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Researchers are using AI to monitor malaria-spreading mosquitos in Africa

Published Jun 11th, 2024 5:06PM EDT
Image: mycteria/Adobe

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Researchers with the University of South Florida plan to leverage AI to revolutionize the monitoring and current state of mosquito control and combat the spread of mosquito-borne diseases like malaria in Africa. The researchers will collaborate with an interdisciplinary team to advance malaria research while exploring innovative solutions to target malaria-carrying mosquitos in real-time.

The project is part of an ongoing five-year plan to create evidence-based strategies to deal with the malaria problem plaguing Africa. The goal is to completely eradicate malaria by training a new generation of African scientists to better understand insecticide resistance and the geographical expansion of a new malaria vector that has started to invade the nation.

Two of the lead scientists on the project, Ryan Carney and Sriram Chellappan, will work with the others to train local scientists on how to leverage gathered citizen science data from, a global mosquito-tracking dashboard that was created back in 2002, to help create better mosquito control throughout Africa.

Mosquito BiteImage source: corlaffra/Adobe

This image-driven surveillance will work alongside unique algorithms that have been created as part of an AI-driven smart trap to lure and capture Anopheles stephensi, one of the most prolific mosquito vectors spreading malaria through Africa in recent months. The traps will also monitor the mosquitos, to learn more about them and how to eradicate them in large quantities.

Of course, not all mosquitos are bad, and we’ve seen some really good research surrounding mosquitos in the past, including genetically modified mosquitos that can’t bite. If researchers can truly find a way to eradicate malaria from these mosquito vectors, it would save hundreds of thousands of people from death. But first, we have to figure out some way to create a scaleable mosquito control system that can help deal with the problem vectors as they appear.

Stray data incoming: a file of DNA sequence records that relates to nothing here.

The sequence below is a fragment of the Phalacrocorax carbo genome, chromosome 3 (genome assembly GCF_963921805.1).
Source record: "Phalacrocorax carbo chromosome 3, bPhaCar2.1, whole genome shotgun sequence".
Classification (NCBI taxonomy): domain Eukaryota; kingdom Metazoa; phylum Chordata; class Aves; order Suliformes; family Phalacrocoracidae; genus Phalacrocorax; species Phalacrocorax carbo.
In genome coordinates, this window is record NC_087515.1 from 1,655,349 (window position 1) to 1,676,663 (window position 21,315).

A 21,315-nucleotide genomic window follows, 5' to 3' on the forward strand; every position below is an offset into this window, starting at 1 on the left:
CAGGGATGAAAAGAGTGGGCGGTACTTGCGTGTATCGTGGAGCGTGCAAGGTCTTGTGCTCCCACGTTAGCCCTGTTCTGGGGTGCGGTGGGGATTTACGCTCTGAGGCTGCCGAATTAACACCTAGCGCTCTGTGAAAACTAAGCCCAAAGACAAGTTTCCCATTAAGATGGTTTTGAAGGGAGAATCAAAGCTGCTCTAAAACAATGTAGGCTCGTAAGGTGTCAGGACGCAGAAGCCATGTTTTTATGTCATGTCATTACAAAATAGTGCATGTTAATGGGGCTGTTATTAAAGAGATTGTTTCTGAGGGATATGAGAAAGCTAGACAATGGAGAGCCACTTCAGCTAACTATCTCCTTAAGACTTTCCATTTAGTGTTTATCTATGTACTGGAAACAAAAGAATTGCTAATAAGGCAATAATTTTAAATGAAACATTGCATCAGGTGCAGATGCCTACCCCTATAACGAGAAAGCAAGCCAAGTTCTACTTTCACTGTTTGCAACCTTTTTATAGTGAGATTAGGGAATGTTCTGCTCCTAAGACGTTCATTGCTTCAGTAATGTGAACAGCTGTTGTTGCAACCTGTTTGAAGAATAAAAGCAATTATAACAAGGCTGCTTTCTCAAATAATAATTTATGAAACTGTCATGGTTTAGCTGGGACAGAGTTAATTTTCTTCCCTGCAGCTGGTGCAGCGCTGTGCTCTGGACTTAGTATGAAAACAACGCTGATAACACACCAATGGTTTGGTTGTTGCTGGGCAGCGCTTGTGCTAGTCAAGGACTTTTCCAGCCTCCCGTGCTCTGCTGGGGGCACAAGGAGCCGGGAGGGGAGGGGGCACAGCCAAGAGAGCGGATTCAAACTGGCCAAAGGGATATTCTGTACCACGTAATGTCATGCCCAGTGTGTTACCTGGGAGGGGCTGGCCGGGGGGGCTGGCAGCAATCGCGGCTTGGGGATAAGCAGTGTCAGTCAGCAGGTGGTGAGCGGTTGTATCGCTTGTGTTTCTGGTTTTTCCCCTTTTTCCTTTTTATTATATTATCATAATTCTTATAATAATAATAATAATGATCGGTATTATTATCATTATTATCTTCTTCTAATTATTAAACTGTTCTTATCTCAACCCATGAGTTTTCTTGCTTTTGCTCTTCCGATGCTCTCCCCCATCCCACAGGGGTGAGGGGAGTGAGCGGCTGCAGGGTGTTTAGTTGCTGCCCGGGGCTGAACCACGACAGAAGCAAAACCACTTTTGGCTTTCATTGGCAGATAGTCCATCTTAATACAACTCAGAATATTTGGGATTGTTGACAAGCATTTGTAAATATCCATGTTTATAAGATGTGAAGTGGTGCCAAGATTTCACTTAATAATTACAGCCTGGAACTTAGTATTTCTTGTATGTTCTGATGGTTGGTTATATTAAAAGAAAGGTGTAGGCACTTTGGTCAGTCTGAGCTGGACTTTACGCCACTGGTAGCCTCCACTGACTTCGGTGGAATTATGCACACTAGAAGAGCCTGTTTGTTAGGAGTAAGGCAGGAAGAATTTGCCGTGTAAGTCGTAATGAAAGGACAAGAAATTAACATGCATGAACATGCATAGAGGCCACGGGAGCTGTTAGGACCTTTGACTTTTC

With tools like the mosquito dashboard and this new AI-powered smart trap, perhaps we are one step closer to creating a world where mosquitos aren’t a danger to humans because of the diseases that they can transmit. It will be interesting to see how this technology advances throughout the project, and perhaps eventually, the traps can even be sold to citizens to further enhance mosquito surveillance throughout the country.

Josh Hawkins has been writing for over a decade, covering science, gaming, and tech culture. He also is a top-rated product reviewer with experience in extensively researched product comparisons, headphones, and gaming devices.

Whenever he isn’t busy writing about tech or gadgets, he can usually be found enjoying a new world in a video game, or tinkering with something on his computer.